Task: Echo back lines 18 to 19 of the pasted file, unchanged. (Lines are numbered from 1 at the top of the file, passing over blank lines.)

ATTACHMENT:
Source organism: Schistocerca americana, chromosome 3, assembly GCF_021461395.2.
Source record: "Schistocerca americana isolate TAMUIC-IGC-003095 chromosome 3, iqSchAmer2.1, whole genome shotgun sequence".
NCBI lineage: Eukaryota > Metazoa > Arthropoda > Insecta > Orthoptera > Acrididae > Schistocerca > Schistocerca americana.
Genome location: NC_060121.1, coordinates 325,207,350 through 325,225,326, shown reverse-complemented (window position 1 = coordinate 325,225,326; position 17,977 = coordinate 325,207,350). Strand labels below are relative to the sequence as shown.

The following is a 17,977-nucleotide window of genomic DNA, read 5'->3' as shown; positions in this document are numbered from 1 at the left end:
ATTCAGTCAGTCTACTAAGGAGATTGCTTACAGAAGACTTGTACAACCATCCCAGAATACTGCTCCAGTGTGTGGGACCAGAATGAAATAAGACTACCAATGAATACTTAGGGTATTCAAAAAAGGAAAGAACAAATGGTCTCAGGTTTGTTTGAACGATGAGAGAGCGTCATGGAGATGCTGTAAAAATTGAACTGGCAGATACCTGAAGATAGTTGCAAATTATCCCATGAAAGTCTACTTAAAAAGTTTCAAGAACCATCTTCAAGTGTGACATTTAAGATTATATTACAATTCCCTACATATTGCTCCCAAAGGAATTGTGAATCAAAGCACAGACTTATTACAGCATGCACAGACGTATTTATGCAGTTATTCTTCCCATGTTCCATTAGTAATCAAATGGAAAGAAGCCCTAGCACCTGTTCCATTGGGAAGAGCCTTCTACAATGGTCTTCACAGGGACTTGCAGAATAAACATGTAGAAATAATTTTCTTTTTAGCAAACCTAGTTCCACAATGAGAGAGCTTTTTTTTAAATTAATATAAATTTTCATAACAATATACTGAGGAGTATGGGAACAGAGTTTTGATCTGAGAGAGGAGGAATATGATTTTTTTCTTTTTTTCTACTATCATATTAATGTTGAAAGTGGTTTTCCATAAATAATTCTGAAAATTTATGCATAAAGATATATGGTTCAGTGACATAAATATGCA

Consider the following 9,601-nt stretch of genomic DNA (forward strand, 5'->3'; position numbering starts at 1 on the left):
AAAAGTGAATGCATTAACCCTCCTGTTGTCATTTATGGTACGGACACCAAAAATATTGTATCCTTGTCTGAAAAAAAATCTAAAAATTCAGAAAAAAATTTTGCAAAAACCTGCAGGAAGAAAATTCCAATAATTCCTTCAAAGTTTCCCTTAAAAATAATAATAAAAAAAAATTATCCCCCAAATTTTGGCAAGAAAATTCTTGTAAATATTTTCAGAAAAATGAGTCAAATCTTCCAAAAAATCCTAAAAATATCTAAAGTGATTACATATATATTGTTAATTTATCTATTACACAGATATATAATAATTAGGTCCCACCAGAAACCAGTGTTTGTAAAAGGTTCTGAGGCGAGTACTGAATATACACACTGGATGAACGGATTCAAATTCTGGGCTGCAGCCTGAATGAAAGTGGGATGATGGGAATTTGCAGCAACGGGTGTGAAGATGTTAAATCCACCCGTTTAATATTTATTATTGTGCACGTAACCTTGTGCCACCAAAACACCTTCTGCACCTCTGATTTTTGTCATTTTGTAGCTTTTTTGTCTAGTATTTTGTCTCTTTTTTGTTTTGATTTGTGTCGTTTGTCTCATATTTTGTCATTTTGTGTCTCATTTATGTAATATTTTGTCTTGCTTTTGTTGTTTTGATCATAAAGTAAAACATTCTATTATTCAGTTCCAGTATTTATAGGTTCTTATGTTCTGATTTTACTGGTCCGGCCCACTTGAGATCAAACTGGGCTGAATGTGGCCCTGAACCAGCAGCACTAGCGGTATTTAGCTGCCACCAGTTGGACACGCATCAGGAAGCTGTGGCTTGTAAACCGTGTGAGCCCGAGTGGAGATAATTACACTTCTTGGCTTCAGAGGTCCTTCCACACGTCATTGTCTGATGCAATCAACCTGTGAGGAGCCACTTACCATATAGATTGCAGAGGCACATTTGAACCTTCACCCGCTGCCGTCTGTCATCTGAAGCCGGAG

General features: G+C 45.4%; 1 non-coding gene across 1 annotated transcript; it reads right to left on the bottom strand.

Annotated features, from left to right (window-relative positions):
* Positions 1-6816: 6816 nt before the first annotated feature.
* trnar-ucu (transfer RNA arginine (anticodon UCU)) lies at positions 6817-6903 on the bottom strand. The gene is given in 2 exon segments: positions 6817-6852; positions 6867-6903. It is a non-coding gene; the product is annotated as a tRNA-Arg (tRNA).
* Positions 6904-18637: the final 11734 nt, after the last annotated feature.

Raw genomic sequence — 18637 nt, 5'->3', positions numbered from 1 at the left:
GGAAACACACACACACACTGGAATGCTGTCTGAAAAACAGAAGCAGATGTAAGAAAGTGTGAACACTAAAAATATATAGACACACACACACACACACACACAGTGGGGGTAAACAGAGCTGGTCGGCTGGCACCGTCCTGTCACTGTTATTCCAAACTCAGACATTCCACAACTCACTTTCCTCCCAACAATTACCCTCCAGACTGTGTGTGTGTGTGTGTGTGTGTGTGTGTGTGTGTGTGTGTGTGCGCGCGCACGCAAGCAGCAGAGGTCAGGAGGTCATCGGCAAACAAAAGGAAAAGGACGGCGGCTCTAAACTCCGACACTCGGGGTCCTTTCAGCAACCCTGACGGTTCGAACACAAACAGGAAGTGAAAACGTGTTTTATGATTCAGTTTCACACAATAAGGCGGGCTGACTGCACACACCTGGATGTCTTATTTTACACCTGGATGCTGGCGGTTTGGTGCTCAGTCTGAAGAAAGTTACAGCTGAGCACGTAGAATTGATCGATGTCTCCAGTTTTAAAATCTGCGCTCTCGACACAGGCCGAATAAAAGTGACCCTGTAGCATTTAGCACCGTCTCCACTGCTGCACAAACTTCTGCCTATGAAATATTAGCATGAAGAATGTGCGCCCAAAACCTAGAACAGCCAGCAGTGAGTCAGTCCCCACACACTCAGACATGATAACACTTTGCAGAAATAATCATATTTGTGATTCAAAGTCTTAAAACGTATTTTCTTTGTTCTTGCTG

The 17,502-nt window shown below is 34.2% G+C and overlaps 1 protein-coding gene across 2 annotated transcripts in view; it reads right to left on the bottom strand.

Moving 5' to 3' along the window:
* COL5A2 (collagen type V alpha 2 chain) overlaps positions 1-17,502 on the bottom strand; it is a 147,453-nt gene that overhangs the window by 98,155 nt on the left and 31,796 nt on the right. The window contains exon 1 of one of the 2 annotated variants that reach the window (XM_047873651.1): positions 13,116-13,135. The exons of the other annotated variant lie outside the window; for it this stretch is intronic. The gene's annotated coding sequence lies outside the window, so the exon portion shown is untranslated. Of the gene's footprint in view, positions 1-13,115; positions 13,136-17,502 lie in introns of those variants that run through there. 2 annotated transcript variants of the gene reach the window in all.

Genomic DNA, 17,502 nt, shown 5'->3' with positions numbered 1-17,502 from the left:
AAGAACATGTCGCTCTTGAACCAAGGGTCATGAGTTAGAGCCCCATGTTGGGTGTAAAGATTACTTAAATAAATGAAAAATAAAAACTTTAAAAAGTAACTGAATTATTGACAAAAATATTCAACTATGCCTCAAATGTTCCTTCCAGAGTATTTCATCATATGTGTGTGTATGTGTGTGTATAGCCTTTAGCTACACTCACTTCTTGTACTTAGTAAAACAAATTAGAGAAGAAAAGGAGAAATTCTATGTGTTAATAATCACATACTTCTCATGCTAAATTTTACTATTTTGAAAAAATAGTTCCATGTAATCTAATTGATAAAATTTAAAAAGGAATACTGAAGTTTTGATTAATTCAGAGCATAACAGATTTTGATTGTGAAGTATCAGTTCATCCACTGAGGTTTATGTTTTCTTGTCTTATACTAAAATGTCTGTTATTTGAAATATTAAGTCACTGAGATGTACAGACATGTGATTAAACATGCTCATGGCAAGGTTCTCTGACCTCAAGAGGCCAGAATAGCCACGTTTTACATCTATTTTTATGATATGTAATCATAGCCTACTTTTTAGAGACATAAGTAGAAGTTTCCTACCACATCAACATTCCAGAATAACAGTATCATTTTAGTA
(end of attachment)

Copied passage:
* COL5A2 (collagen type V alpha 2 chain) overlaps positions 1-17,502 on the bottom strand; it is a 147,453-nt gene that overhangs the window by 98,155 nt on the left and 31,796 nt on the right. The window contains exon 1 of one of the 2 annotated variants that reach the window (XM_047873651.1): positions 13,116-13,135. The exons of the other annotated variant lie outside the window; for it this stretch is intronic. The gene's annotated coding sequence lies outside the window, so the exon portion shown is untranslated. Of the gene's footprint in view, positions 1-13,115; positions 13,136-17,502 lie in introns of those variants that run through there. 2 annotated transcript variants of the gene reach the window in all.

Genomic DNA, 17,502 nt, shown 5'->3' with positions numbered 1-17,502 from the left: